More Mbps or a better signal strength? - Canadian TV, Computing and Home Theatre Forums
 
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post #1 of 9 (permalink) Old 2019-09-14, 07:15 PM Thread Starter
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More Mbps or a better signal strength?

I have a dual band router at home.

I put one of my devices in a room.

Using the 2.4 Ghz option I get speeds of 20-30 mbps and a strong wifi signal

Using the 5.0 Ghz option i get speeds of 35-45 mbps but the wifi signal is about 50-75% weaker than the signal under 2.4 ghz

which one is better?
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post #2 of 9 (permalink) Old 2019-09-14, 09:25 PM
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The higher real speed, as measured by speedtest(.)com, is better. Those speeds seem a little low but that depends on the internet plan and the device. 2.4GHz is usually capable of 75+Mbps and 5GHz is capable of 150+Mbps. Weaker signals may not provide the full speed. The + speeds require a good signal with devices and routers that have advanced AC wifi capabilities.
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post #3 of 9 (permalink) Old 2019-09-14, 11:38 PM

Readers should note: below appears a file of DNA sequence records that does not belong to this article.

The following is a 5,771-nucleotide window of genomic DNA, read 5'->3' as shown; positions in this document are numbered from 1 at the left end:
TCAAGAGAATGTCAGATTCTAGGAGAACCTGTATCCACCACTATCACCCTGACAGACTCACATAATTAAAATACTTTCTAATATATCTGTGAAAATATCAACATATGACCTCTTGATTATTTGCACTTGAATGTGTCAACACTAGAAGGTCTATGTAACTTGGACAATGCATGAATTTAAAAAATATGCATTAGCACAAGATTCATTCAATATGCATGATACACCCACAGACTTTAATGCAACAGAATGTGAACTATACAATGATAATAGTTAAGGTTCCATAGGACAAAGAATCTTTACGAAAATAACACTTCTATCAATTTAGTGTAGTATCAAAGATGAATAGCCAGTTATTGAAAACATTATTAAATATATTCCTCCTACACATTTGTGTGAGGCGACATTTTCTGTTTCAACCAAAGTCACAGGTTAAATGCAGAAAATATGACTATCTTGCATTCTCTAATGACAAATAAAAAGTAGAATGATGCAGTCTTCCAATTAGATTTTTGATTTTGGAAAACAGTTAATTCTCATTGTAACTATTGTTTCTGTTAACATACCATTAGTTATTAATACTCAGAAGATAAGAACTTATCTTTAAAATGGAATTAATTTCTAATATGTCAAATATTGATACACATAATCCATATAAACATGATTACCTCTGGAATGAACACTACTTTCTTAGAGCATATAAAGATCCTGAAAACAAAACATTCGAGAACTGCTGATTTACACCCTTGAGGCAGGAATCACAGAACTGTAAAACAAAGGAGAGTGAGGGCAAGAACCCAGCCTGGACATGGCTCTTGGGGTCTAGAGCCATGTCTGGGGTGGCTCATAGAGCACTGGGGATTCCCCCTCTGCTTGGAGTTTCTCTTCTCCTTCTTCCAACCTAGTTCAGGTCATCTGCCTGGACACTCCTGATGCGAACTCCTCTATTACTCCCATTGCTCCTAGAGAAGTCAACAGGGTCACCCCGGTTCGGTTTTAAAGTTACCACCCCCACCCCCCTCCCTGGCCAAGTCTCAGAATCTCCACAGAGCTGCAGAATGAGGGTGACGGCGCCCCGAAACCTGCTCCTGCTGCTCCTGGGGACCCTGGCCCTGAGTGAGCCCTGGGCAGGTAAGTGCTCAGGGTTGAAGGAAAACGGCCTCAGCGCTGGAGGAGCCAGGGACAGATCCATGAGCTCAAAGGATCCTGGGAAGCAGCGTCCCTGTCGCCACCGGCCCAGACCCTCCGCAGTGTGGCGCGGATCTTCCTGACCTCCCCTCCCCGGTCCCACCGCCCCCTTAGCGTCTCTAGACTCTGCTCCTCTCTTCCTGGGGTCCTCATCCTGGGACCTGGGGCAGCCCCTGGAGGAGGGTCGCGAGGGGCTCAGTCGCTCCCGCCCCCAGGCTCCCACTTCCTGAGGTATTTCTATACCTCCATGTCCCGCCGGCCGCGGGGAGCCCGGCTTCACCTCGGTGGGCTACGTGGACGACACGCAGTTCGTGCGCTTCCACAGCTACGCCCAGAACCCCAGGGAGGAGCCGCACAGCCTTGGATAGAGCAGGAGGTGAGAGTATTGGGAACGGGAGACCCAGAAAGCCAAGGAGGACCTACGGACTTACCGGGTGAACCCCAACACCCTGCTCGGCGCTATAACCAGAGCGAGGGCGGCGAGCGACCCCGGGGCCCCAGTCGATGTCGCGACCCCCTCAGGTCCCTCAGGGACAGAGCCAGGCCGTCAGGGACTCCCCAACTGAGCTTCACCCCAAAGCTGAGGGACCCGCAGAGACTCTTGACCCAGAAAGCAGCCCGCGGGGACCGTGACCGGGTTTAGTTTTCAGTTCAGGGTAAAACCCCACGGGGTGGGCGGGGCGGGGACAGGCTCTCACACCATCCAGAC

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To add to what ExDilbert said, 5 GHz networks are less subject to interference, because they cover a shorter distance; they have more difficulty crossing obstacles. They also have a larger number of channels available, so your neighbours are not as likely to be on the same channel. This will help with your Wi-Fi speeds.

On the other hand, 2.4 GHz networks do have a longer range, but there are only 3 non-overlapping channels in Canada and the USA. The means that if you have many neighbours that have 2.4 GHz networks, there will be interference and will lower your network bandwidth for you and them.

Also, Wi-Fi 5 (also known as 802.11ac) networks only use the 5 GHz frequency, with dual-band routers using Wi-Fi 4 (also known as 802.11n) for 2.4 GHz support.

Personally, I set my network name to be the same for both bands, and I let my devices use the one that’s appropriate. They are usually smart enough to use 5 GHz when more performance is necessary and 2.4 GHz when they’re sleeping to reduce power draw.
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post #4 of 9 (permalink) Old 2019-09-15, 06:42 AM
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Also, Wi-Fi 5 (also known as 802.11ac) networks only use the 5 GHz frequency, with dual-band routers using Wi-Fi 4 (also known as 802.11n) for 2.4 GHz support.
There is now W-F- 6, with 802.11ax, which works on both bands.
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post #5 of 9 (permalink) Old 2019-09-15, 12:05 PM
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It's a bit premature to move to Wi-Fi 6/802.11ax. Currently available routers are overpriced and based on a preliminary version of the standard. Very few devices are capable of taking advantage of it's more advanced features.